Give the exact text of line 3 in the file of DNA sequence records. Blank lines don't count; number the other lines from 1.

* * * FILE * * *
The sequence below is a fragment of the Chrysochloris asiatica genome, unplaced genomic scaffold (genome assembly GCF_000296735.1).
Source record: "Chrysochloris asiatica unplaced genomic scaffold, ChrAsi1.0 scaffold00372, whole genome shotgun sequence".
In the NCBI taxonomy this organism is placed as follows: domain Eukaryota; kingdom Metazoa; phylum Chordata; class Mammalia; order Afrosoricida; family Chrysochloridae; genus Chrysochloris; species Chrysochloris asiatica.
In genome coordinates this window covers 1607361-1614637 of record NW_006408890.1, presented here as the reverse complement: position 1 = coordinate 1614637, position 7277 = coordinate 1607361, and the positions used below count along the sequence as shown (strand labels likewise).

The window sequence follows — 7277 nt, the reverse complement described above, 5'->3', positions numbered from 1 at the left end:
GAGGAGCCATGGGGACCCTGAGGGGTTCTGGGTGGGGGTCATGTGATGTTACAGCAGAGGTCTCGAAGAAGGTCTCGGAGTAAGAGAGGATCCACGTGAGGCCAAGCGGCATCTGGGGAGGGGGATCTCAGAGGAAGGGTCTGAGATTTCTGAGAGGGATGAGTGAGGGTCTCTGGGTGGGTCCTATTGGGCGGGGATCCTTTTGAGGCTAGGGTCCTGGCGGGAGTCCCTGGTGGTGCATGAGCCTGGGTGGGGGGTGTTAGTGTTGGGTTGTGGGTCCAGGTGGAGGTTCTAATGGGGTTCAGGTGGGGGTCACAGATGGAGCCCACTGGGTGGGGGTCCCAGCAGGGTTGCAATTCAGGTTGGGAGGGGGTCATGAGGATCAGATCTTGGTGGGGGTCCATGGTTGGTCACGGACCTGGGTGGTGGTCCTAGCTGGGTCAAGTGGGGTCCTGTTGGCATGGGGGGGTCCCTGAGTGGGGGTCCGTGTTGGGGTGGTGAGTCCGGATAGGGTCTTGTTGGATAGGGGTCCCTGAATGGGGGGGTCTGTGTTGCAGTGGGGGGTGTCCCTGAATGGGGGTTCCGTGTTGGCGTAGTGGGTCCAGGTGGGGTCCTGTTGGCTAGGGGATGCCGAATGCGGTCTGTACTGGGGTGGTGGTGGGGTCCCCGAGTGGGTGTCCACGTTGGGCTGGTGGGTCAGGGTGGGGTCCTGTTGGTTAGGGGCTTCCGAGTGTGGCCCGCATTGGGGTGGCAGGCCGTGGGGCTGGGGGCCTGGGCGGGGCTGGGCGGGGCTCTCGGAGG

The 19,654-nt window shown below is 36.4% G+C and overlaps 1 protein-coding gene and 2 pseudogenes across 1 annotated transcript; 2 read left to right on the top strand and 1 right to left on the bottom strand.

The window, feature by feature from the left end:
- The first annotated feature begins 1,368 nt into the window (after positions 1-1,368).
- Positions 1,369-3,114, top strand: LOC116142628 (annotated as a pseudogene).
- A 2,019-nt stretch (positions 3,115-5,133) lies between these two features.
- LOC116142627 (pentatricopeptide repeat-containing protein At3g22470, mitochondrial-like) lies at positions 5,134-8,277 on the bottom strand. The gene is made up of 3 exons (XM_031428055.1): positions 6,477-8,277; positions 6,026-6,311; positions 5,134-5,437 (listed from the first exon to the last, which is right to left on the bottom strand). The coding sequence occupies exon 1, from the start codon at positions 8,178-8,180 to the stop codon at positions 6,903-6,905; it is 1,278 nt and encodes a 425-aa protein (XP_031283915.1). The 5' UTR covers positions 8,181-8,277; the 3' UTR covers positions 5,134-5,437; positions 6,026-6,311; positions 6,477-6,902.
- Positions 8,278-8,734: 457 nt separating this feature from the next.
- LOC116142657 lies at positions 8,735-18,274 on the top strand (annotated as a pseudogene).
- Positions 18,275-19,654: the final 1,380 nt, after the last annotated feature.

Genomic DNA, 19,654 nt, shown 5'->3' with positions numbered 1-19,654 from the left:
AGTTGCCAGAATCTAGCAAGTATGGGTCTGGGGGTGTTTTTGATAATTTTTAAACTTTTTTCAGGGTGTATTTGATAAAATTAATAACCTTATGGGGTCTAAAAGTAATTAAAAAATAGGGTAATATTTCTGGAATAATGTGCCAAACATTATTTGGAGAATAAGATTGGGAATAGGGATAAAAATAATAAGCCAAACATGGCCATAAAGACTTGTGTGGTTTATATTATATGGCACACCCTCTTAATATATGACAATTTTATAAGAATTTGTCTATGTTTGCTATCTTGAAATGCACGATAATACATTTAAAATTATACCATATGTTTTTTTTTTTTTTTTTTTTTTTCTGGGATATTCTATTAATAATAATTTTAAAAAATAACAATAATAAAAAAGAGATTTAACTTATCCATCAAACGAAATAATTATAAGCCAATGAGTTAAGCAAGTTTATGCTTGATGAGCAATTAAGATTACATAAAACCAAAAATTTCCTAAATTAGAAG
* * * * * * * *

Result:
In the NCBI taxonomy this organism is placed as follows: domain Eukaryota; kingdom Metazoa; phylum Chordata; class Mammalia; order Afrosoricida; family Chrysochloridae; genus Chrysochloris; species Chrysochloris asiatica.